April 2012 // Volume 50 // Number 2 // Tools of the Trade // v50-2tt7
Vitamin D: How to Translate the Science of the New Dietary Reference Intakes for This Complex Vitamin—More Is Not Always Better!
Vitamin D has long been known for its role in bone health. Before the recent Institute of Medicine (IOM) guidelines, there were conflicting messages about its other benefits. The IOM experts' exhaustive review of the evidence maintained the importance of calcium and vitamin D in promoting bone growth and maintenance. New Daily Reference Intakes were recommended. The report indicated that individuals seem to get meaningful amounts of vitamin D from sun exposure. Higher levels were not shown to provide a greater benefit. Extension professionals have the capacity to train professionals and consumers about the new vitamin D reference intakes.
Vitamin D has long been known as an essential nutrient for bone health. In the past several years, there have been conflicting messages about other potential benefits of vitamin D. Consumption of vitamin D was linked to reduced risk of colon cancer, diabetes, and heart health. In light of this, individuals began to increase their daily vitamin D supplementation more than the recommended daily amount. There was much confusion about exactly how much vitamin D was necessary. The Extension professional is one of the most valued educators when it comes to health promotion and disease prevention (Siewe, 2001). Extension has tremendous capacity to collaborate with agencies that can make the difference to disseminate critical health information.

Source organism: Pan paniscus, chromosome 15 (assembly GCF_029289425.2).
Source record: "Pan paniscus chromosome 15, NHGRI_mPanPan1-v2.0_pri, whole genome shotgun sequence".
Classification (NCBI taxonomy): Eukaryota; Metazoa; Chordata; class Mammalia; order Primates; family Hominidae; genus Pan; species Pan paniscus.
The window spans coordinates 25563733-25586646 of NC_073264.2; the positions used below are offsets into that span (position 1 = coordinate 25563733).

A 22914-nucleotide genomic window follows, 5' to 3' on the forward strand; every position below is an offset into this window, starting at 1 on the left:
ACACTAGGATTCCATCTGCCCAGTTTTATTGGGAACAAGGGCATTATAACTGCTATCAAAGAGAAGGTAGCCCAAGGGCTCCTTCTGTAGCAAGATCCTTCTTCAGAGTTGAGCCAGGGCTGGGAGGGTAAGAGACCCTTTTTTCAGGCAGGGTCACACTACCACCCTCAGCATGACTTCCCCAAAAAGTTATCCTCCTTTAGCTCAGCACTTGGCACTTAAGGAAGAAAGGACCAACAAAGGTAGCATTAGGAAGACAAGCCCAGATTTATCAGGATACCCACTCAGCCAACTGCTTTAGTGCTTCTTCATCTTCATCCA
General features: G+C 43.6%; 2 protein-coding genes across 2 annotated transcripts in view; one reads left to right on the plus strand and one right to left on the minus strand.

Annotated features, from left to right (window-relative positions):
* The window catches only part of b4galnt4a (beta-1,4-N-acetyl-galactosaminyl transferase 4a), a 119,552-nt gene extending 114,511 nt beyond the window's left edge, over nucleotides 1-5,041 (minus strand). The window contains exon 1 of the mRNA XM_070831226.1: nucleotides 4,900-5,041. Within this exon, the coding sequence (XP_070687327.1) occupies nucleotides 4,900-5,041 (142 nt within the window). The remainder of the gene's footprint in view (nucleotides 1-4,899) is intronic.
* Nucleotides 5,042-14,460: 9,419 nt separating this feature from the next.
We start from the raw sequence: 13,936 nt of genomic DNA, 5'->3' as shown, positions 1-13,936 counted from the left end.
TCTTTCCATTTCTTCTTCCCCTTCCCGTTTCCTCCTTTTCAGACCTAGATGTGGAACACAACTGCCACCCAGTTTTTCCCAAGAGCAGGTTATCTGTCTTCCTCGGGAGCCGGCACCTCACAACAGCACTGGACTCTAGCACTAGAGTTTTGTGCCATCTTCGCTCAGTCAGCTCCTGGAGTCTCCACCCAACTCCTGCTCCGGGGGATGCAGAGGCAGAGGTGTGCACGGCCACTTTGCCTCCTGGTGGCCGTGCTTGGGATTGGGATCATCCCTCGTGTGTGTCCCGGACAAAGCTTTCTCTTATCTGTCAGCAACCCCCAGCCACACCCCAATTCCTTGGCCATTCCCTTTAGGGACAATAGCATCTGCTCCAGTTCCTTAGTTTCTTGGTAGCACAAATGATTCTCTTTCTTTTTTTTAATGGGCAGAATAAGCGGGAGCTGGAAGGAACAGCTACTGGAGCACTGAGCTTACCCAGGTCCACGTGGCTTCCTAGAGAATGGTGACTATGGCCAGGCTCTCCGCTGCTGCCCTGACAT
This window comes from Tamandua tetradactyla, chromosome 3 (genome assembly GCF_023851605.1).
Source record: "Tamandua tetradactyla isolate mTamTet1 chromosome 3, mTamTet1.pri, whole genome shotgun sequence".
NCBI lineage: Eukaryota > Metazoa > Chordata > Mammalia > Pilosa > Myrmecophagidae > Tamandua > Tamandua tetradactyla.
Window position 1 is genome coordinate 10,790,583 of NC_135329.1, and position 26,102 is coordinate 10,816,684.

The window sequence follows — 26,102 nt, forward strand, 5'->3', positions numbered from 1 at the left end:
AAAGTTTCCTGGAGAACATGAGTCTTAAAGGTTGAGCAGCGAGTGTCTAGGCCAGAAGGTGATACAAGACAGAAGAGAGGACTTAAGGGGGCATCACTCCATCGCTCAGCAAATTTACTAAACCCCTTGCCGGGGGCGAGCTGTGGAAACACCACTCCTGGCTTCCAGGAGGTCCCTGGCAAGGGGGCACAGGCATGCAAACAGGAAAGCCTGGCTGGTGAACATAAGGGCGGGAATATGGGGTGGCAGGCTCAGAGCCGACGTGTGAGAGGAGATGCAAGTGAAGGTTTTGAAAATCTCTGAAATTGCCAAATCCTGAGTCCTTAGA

Institute of Medicine
The United States and Canadian governments asked the Institute of Medicine (IOM) to assess the current data on health outcomes associated with vitamin D. The IOM tasked a committee of experts with reviewing the evidence, as well as updating the nutrient reference values, known as Dietary Reference Intakes (DRI's). These values are used widely by government agencies, for example in setting standards in school meals or specifying the nutrition label on foods (IOM, Vit D, 2010).
The committee provided an exhaustive review of studies on potential health outcomes and found that the evidence supported a role for these nutrients in bone health but not in other health conditions. Even more, there is emerging evidence that too much of vitamin D may be harmful (IOM, Vit D, 2010).
Vitamin D is a fat-soluble vitamin that is naturally present in very few foods, added to others, and available as a dietary supplement. It is also produced endogenously when ultraviolet rays from sunlight strike the skin and trigger vitamin D synthesis. (IOM Vit D, 2010).
The main role of vitamin D is to promote calcium absorption. This role is extremely important for calcium homeostasis. Vitamin D also maintains adequate serum (blood) calcium and phosphate concentration to enable normal mineralization of bone.